So this happened on Saturday, and I was lucky to be a part of it. As most of you know, I’m Director of Communication for the Kentucky Soybean Board, and we run the Kentucky Livestock Coalition out of our office as well. This pic is from the Kentucky Proud Incredible Food Show, and the Coalition was one of the two major sponsors.
The Kentucky Proud Incredible Food Show is held in Rupp Arena, Darlin’, and that is the Mother Ship for all UK Wildcats fans (C-A-T-S CATS CATS CATS!!!)
We handed out reusable grocery bags pre-stuffed with literature about food and farming here in Kentucky, and a GMO 101 brochure.
We had the BEST conversations about food and farming and farming practices with foodies. It was great! We spoke with folks who are pro GMO, anti-GMO, and some who were not-so-sure about GMO technology.
The big takeaway on that subject was that there have been zero negative health effects in humans and food animals scientifically attributed to GMOs. That said, if you’re still not sure, then you’re blessed to live in America where you have food available and the money to buy it, even if you choose to spend more on non-GMO or organic items. Then we talked about those who are food insecure here in the US, and the people who are starving to death in other parts of the world, and how GMOs can be literal lifesavers (or sight-savers in the case of Golden Rice) for those folks.
Some wanted to know the difference in GMO plant breeding and ‘letting nature take its course,’ and I was excited to be able to liken GMO technology to using a laser to turn ONE gene on or off instead of using a shotgun and getting that one gene, but with a bunch of side effects.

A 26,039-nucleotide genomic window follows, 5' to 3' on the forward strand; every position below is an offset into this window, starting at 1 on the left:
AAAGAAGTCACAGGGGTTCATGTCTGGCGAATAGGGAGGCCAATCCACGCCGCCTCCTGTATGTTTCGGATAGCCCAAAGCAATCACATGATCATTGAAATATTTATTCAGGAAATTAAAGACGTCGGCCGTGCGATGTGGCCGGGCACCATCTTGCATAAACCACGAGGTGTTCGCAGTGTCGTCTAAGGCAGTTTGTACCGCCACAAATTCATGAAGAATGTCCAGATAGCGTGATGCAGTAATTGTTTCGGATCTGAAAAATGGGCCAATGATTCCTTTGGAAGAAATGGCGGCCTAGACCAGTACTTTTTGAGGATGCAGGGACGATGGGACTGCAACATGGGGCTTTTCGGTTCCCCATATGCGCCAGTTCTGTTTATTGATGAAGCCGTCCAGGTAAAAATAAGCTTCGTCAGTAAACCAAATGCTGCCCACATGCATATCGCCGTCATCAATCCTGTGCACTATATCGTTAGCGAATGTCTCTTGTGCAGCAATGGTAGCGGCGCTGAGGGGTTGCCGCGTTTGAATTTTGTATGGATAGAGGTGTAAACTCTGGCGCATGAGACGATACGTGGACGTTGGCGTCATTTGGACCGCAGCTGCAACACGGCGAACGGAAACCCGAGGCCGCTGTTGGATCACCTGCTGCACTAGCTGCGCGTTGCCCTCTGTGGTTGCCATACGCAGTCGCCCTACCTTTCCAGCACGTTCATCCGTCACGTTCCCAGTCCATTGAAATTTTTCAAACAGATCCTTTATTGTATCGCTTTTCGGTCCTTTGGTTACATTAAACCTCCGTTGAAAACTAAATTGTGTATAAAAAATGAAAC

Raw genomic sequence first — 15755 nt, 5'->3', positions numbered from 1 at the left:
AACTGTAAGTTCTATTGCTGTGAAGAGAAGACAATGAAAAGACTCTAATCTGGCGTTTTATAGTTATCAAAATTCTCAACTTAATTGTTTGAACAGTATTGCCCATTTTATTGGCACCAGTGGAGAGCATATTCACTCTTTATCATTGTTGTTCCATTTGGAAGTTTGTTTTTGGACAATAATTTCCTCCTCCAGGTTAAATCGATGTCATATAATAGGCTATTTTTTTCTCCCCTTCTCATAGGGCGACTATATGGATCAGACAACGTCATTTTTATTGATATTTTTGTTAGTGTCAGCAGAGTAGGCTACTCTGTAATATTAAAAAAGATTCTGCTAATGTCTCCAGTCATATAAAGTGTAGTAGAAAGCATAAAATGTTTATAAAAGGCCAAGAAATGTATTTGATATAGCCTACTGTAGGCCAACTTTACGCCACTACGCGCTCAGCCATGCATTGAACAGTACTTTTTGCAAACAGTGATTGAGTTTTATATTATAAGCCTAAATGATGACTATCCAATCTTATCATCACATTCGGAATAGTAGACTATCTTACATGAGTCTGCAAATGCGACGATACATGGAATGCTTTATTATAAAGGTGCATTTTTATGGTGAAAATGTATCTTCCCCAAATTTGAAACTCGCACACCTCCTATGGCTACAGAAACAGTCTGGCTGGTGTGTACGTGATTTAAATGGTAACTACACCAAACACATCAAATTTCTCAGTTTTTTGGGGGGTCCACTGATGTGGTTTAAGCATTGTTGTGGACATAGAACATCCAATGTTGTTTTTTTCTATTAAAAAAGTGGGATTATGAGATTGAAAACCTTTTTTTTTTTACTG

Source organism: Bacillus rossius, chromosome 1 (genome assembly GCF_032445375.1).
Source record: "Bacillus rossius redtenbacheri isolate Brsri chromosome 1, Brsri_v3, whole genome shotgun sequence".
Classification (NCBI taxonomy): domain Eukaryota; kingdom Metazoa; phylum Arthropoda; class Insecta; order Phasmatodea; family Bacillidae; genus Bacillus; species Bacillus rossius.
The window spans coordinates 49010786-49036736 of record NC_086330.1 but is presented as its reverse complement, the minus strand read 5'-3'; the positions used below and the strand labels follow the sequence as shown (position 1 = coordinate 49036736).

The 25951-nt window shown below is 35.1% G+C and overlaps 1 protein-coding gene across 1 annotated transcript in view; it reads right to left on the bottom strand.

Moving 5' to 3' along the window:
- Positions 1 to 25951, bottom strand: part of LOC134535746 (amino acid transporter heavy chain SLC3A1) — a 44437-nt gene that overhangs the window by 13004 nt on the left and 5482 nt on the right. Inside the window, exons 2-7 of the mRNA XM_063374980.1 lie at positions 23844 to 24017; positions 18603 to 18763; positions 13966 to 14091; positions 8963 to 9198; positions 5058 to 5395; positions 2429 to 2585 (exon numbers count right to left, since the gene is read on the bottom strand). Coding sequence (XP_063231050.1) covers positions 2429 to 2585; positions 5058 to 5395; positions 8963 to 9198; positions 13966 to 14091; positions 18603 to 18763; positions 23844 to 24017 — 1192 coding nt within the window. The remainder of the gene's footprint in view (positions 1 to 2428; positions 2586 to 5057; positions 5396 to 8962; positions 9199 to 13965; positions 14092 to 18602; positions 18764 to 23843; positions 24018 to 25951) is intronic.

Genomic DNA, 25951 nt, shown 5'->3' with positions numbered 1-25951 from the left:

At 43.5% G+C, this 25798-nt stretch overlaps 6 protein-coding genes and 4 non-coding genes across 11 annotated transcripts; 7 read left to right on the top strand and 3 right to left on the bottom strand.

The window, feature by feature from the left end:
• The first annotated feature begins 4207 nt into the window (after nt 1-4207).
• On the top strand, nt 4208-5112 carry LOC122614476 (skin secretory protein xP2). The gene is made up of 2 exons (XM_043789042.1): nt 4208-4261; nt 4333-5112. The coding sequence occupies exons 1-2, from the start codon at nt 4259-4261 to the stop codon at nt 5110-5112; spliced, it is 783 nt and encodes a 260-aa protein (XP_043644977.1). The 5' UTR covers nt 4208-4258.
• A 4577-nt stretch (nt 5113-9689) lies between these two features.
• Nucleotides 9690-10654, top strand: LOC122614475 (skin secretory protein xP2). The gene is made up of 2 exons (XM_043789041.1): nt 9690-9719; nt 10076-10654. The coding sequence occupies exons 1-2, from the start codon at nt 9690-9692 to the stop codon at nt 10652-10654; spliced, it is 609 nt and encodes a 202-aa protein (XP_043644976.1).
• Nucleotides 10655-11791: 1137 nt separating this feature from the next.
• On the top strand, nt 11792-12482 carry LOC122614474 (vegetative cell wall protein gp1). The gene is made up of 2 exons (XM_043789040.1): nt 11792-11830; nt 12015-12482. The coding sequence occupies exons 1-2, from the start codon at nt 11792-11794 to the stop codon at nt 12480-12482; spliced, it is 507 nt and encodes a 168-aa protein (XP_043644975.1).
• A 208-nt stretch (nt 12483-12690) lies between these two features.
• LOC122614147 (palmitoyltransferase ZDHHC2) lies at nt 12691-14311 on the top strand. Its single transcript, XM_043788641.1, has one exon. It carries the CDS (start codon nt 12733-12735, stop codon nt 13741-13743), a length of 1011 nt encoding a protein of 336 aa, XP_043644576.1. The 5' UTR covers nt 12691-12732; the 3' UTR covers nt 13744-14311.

We had several farmers in our booth, which was awesome and credible, and representatives from our state poultry, pork, beef and dairy organizations, all answering questions.
Most of the attendees were refreshingly open-minded, and SO MANY told me ‘wow,- I really learned some stuff at your booth today.’ Several said ‘well… I guess I need to think about this some more.’ They were actually happy to have the literature we have them, in an environment that was totally adult/foodie trick-or-treat!!
I talked to a guy who lives in a hilly region of our state who said his neighbor ‘planted some no-till crops’ this year, and he wanted to know what that meant and if it was good. We talked about that being a management practice, not so much a specific kind of seed as he had thought, and that turned into a long conversation about erosion, sustainability and stewardship.
Many people played Trivia – we had some household/grocery type trivia questions and gave prizes to those who either asked us a question about food or farming or answered questions that we asked. One of my favorite questions to ask was “you’re baking brownies, you’re in the baking aisle at the grocery. You see olive oil, corn oil, canola oil, and vegetable oil. What’s in the bottle labeled vegetable oil?” Lotta people learned that the answer is soybean oil, and they had never even really thought about it before.
We gave out a LOT of food safety information, a ton of great CommonGround literature, and samples of food cooked onsite.
Not one person said the word Subway. Not. One.
It’s easy to get discouraged in our AGvocating efforts, so I wanted to share the success of some of Kentucky’s farmers and commodity organizations with y’all.
We ARE making strides, ladies. Keep up the good work.